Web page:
Tuesday, April 29, 2014

Choosing Between Term and Non-Term Life Insurance

If you read personal finance blogs or books long enough, you will surely encounter the "Buy term, invest the difference" phrase. This basically means to buy basic, no-frills insurance and invest the difference of what you would have spent on non-term life insurance (i.e. whole life, universal and their many permutations) in mutual funds or stocks, since that will usually guarantee a better yield than "investing" with non-term insurance.

At first glance this does seem like the correct move, but is it the right move for me? If there's anything I've learned from my Registered Financial Planning (RFP) class is that there is no cookie cutter solution for everyone. Needs are different and so it follows that solutions will likewise differ as well.

For example, I've been thinking of getting life insurance for my husband and so I looked at term insurance  with daily hospital income from PruLife. Here's the table of payments sent to me (this was sent last year, but let's just assume that the price is the same or if there is an increase that it is only minimal):


If I get term insurance of Php1,000,000 (Package 3) for my husband until he turns 65, this is how much we'll be spending:

Year 1= 45y.o. =  Php10,017.00

Years 2- 6 = 46 y.o. to 50 y.o. = Php74,270

Years 7-11 = 51 y.o. to 55 y.o. = Php114,855

Years 12-16 = 56 y.o. to 60 y.o. = Php178,145

Years 17-20 = 61 y.o. to 64 y.o. = Php220,172

Total premiums paid for 20 years= Php597,459

On the other hand, the quotation I got from the same company for basic whole life insurance for the same amount of Php1,000,000, excluding daily hospital income, for my husband is Php34,690 per year. If we avail of that policy and pay for the same 20 year period, the total premiums paid will be: Php693,800 (Php34,690 x 20 years).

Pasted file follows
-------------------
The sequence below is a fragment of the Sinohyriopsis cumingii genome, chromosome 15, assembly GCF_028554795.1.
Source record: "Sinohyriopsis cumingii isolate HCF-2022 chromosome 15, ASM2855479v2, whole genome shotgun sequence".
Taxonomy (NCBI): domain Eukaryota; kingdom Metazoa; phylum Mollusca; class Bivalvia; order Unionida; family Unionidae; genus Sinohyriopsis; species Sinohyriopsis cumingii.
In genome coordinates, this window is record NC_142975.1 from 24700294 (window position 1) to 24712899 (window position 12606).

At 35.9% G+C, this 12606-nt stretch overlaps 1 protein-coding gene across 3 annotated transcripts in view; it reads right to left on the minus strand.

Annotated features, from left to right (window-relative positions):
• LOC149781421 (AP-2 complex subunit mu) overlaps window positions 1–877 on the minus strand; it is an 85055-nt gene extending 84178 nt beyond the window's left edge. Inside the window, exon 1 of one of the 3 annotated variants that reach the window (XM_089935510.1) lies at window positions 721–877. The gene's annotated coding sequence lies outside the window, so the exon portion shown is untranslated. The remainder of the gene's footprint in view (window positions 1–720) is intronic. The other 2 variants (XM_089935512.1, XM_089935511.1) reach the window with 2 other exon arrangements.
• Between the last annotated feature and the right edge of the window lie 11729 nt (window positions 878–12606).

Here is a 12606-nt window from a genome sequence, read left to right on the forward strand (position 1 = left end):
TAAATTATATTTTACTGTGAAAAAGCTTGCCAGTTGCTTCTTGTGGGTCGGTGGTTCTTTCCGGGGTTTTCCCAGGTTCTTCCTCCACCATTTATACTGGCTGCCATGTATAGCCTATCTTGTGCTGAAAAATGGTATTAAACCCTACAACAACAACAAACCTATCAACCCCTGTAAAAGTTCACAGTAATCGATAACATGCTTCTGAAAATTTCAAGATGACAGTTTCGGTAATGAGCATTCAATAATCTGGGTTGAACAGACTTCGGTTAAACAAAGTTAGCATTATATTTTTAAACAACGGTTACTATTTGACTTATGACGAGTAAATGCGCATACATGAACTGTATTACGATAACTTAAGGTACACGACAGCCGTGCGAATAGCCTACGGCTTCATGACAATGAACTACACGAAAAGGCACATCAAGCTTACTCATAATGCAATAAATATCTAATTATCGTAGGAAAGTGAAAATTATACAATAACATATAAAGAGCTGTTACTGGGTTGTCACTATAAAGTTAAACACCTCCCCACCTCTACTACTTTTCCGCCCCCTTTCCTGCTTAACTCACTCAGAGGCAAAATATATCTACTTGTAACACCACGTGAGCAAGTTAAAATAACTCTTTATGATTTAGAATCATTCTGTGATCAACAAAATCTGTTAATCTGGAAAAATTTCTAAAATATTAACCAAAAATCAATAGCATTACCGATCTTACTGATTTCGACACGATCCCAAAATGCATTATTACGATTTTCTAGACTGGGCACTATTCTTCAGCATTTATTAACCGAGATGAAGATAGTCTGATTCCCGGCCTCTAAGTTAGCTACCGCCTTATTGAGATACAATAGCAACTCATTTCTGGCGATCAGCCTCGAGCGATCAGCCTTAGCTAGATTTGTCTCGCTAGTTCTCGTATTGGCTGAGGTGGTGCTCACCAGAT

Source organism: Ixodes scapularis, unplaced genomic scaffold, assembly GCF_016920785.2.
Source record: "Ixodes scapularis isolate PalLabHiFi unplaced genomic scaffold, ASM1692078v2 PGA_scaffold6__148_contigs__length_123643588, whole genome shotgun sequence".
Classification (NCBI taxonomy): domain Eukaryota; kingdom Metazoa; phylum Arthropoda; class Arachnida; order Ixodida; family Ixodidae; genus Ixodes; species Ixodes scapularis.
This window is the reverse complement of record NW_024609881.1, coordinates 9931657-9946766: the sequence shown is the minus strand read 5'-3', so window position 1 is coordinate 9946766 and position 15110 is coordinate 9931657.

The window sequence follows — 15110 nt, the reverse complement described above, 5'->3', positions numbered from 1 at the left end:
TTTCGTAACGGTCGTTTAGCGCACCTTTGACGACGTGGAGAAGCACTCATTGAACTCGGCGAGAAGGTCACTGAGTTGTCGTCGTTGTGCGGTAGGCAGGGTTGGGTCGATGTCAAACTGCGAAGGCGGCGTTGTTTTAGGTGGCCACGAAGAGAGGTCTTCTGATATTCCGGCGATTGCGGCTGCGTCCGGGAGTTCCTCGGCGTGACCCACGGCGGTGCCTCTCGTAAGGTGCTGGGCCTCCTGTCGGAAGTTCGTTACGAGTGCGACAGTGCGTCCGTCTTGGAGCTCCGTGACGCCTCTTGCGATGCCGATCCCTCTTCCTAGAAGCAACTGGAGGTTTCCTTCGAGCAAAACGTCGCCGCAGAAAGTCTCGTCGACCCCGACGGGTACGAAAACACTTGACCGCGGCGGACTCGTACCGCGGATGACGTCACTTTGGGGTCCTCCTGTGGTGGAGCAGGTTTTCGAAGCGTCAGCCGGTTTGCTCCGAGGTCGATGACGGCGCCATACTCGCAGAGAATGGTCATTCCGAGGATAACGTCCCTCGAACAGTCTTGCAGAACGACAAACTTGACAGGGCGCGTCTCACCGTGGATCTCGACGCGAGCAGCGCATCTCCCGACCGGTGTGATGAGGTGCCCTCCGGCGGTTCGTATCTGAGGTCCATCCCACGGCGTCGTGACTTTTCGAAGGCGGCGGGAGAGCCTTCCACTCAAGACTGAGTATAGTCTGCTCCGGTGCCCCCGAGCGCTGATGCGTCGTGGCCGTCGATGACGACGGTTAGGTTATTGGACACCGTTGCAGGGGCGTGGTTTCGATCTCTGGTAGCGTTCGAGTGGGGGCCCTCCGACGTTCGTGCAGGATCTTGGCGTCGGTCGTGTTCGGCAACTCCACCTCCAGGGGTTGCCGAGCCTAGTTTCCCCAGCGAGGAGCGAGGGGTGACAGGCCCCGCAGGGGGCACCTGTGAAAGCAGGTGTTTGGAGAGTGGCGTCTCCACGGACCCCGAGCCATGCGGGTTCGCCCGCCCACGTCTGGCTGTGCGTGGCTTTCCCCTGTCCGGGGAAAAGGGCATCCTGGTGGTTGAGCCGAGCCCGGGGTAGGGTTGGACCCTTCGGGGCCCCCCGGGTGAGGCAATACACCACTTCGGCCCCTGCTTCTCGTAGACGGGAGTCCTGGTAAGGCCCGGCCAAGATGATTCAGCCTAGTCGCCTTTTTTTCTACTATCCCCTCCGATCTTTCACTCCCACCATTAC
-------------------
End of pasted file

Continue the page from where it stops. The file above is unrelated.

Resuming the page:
That's a difference of Php96,341 between the premiums paid for term and basic whole life, which is honestly quite a negligible amount when spread out over a 20 year period.

Furthermore, a basic whole life policy has a built-in savings component which you can access if you need cash. Term insurance does not have the same advantage and whatever you pay for the year is considered gone if you don't kick the bucket within that year.

I realize though that my analogy isn't exactly apples to apples, because my example for whole life insurance does not have a daily hospital income rider and if it did have the same rider as the term insurance, then the premium will most definitely be higher. But my point is, do not discount non-term insurance right away by chanting "Buy term, invest the difference" like an automaton. See for yourself first if it will indeed be to your benefit to buy term.

From what I see, these are the people who will get the most from term insurance:

1. Those at the start of their careers or married lives, because it's exactly those people who are just starting out in life who need protection more (i.e. mortgages, car loans, young children);

2. Those who cannot afford the higher premiums of a basic or variable life insurance, but want the same degree of protection for their beneficiaries; and

3. Those who will actually invest the difference in stocks or mutual funds.

As always, buy insurance because you want to insure your earning capacity for your family's sake. Never do so for investment purposes. Investing should only be a secondary consideration when it comes to taking out a life insurance policy, because let's be real, there are other vehicles that outpace the returns of insurance funds year in and out, despite what your insurance agent might hint at.